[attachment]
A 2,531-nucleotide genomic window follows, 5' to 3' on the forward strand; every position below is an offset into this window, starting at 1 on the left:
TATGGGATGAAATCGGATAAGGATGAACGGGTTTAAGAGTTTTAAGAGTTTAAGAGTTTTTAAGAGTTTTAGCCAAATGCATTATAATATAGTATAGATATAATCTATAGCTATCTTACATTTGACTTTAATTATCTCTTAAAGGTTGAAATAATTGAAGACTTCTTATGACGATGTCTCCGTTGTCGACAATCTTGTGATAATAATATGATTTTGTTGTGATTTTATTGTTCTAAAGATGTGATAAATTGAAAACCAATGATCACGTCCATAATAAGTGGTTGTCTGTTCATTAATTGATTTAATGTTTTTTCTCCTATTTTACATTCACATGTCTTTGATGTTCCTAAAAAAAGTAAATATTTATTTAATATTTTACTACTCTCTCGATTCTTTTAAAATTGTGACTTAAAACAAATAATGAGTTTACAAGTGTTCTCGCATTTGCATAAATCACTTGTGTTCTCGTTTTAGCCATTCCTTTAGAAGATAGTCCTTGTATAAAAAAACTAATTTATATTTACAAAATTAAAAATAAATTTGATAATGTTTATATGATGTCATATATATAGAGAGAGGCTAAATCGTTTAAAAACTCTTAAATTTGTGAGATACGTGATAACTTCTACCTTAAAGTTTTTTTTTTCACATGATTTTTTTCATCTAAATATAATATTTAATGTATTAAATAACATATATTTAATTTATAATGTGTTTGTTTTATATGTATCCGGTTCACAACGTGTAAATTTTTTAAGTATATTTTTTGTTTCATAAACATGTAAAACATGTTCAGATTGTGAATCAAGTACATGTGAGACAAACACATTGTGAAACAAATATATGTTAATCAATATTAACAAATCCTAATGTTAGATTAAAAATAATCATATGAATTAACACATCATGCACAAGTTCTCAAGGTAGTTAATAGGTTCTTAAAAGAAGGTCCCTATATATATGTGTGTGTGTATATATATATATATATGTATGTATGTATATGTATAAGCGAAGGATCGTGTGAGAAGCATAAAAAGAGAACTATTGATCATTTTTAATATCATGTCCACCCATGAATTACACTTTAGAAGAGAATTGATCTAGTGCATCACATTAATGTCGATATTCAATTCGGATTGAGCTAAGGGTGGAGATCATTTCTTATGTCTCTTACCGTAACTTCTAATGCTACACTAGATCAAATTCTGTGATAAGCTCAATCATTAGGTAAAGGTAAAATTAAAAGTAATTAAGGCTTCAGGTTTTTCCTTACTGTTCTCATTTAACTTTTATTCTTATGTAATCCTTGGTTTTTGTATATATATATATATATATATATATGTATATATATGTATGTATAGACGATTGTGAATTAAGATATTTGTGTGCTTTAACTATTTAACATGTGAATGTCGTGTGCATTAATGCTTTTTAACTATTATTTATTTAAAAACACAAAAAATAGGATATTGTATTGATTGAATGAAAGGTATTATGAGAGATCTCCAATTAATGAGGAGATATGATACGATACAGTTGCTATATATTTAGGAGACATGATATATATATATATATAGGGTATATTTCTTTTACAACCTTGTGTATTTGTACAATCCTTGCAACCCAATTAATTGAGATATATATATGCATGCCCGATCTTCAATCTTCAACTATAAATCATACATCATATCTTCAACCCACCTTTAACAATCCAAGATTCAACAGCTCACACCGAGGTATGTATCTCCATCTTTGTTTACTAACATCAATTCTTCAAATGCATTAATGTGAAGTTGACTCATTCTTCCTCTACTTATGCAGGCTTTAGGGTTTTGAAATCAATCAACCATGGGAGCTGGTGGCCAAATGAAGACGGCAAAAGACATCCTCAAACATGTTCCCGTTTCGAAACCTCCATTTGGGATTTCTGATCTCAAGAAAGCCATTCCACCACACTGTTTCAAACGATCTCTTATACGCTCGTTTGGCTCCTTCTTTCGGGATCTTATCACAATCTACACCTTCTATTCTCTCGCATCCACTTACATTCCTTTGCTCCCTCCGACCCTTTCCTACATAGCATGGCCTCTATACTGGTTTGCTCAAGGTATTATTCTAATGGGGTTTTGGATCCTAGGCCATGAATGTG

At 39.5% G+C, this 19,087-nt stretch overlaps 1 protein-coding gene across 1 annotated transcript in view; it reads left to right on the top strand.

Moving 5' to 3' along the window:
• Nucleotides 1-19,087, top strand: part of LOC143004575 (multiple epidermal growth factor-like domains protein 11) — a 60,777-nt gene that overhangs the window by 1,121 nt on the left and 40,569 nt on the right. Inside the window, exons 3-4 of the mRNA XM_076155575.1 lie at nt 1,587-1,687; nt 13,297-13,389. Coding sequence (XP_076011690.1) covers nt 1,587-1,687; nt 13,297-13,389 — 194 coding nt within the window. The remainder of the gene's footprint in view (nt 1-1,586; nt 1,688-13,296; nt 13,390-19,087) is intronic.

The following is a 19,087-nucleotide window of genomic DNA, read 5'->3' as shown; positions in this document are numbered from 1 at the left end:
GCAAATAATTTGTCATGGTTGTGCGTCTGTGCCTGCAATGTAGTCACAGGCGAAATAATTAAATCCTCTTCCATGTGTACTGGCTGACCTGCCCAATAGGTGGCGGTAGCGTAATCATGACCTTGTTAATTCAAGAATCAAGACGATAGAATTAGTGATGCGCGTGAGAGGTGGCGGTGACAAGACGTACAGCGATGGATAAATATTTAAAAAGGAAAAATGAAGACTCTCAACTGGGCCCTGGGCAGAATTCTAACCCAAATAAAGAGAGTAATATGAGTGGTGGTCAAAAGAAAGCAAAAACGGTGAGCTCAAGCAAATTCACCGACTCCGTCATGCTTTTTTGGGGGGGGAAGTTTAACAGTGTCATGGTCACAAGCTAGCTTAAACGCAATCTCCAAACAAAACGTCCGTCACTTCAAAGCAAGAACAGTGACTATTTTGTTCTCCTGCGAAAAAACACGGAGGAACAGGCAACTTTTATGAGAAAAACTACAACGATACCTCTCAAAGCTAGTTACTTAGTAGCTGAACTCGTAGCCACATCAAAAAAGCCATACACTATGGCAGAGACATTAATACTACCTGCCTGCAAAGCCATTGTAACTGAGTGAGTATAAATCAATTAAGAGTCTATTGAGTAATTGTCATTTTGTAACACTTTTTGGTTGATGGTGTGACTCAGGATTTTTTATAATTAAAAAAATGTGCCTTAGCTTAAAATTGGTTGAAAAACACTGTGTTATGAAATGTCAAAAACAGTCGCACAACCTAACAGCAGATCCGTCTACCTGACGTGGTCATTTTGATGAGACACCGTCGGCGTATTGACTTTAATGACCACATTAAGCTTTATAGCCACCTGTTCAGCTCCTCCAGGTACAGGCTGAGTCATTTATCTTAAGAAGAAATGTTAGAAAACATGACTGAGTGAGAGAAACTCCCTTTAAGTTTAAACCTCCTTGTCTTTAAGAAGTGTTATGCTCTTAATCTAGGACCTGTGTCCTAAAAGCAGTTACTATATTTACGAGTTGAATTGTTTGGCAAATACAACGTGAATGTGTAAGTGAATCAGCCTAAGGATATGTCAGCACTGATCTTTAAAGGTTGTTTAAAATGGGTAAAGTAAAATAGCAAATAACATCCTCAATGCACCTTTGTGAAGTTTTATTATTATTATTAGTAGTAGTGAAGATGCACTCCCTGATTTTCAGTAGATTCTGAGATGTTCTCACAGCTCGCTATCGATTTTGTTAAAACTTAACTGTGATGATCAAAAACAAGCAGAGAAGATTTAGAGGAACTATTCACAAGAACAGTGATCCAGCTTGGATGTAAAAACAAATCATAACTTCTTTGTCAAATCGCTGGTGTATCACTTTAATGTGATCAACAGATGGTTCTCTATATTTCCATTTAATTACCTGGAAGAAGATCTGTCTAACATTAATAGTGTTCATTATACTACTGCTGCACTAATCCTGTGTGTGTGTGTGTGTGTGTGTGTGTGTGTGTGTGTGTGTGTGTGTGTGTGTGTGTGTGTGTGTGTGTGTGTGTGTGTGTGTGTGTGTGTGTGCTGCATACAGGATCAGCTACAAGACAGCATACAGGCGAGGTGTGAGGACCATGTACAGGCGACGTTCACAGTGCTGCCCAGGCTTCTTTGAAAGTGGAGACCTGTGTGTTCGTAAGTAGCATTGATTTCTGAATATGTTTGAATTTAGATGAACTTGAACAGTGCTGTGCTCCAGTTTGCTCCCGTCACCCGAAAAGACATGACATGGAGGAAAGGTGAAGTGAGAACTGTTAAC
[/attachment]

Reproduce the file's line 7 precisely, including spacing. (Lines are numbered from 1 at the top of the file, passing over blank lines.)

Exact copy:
GCAAATAATTTGTCATGGTTGTGCGTCTGTGCCTGCAATGTAGTCACAGGCGAAATAATTAAATCCTCTTCCATGTGTACTGGCTGACCTGCCCAATAGGTGGCGGTAGCGTAATCATGACCTTGTTAATTCAAGAATCAAGACGATAGAATTAGTGATGCGCGTGAGAGGTGGCGGTGACAAGACGTACAGCGATGGATAAATATTTAAAAAGGAAAAATGAAGACTCTCAACTGGGCCCTGGGCAGAATTCTAACCCAAATAAAGAGAGTAATATGAGTGGTGGTCAAAAGAAAGCAAAAACGGTGAGCTCAAGCAAATTCACCGACTCCGTCATGCTTTTTTGGGGGGGGAAGTTTAACAGTGTCATGGTCACAAGCTAGCTTAAACGCAATCTCCAAACAAAACGTCCGTCACTTCAAAGCAAGAACAGTGACTATTTTGTTCTCCTGCGAAAAAACACGGAGGAACAGGCAACTTTTATGAGAAAAACTACAACGATACCTCTCAAAGCTAGTTACTTAGTAGCTGAACTCGTAGCCACATCAAAAAAGCCATACACTATGGCAGAGACATTAATACTACCTGCCTGCAAAGCCATTGTAACTGAGTGAGTATAAATCAATTAAGAGTCTATTGAGTAATTGTCATTTTGTAACACTTTTTGGTTGATGGTGTGACTCAGGATTTTTTATAATTAAAAAAATGTGCCTTAGCTTAAAATTGGTTGAAAAACACTGTGTTATGAAATGTCAAAAACAGTCGCACAACCTAACAGCAGATCCGTCTACCTGACGTGGTCATTTTGATGAGACACCGTCGGCGTATTGACTTTAATGACCACATTAAGCTTTATAGCCACCTGTTCAGCTCCTCCAGGTACAGGCTGAGTCATTTATCTTAAGAAGAAATGTTAGAAAACATGACTGAGTGAGAGAAACTCCCTTTAAGTTTAAACCTCCTTGTCTTTAAGAAGTGTTATGCTCTTAATCTAGGACCTGTGTCCTAAAAGCAGTTACTATATTTACGAGTTGAATTGTTTGGCAAATACAACGTGAATGTGTAAGTGAATCAGCCTAAGGATATGTCAGCACTGATCTTTAAAGGTTGTTTAAAATGGGTAAAGTAAAATAGCAAATAACATCCTCAATGCACCTTTGTGAAGTTTTATTATTATTATTAGTAGTAGTGAAGATGCACTCCCTGATTTTCAGTAGATTCTGAGATGTTCTCACAGCTCGCTATCGATTTTGTTAAAACTTAACTGTGATGATCAAAAACAAGCAGAGAAGATTTAGAGGAACTATTCACAAGAACAGTGATCCAGCTTGGATGTAAAAACAAATCATAACTTCTTTGTCAAATCGCTGGTGTATCACTTTAATGTGATCAACAGATGGTTCTCTATATTTCCATTTAATTACCTGGAAGAAGATCTGTCTAACATTAATAGTGTTCATTATACTACTGCTGCACTAATCCTGTGTGTGTGTGTGTGTGTGTGTGTGTGTGTGTGTGTGTGTGTGTGTGTGTGTGTGTGTGTGTGTGTGTGTGTGTGTGTGTGTGTGTGTGTGTGCTGCATACAGGATCAGCTACAAGACAGCATACAGGCGAGGTGTGAGGACCATGTACAGGCGACGTTCACAGTGCTGCCCAGGCTTCTTTGAAAGTGGAGACCTGTGTGTTCGTAAGTAGCATTGATTTCTGAATATGTTTGAATTTAGATGAACTTGAACAGTGCTGTGCTCCAGTTTGCTCCCGTCACCCGAAAAGACATGACATGGAGGAAAGGTGAAGTGAGAACTGTTAAC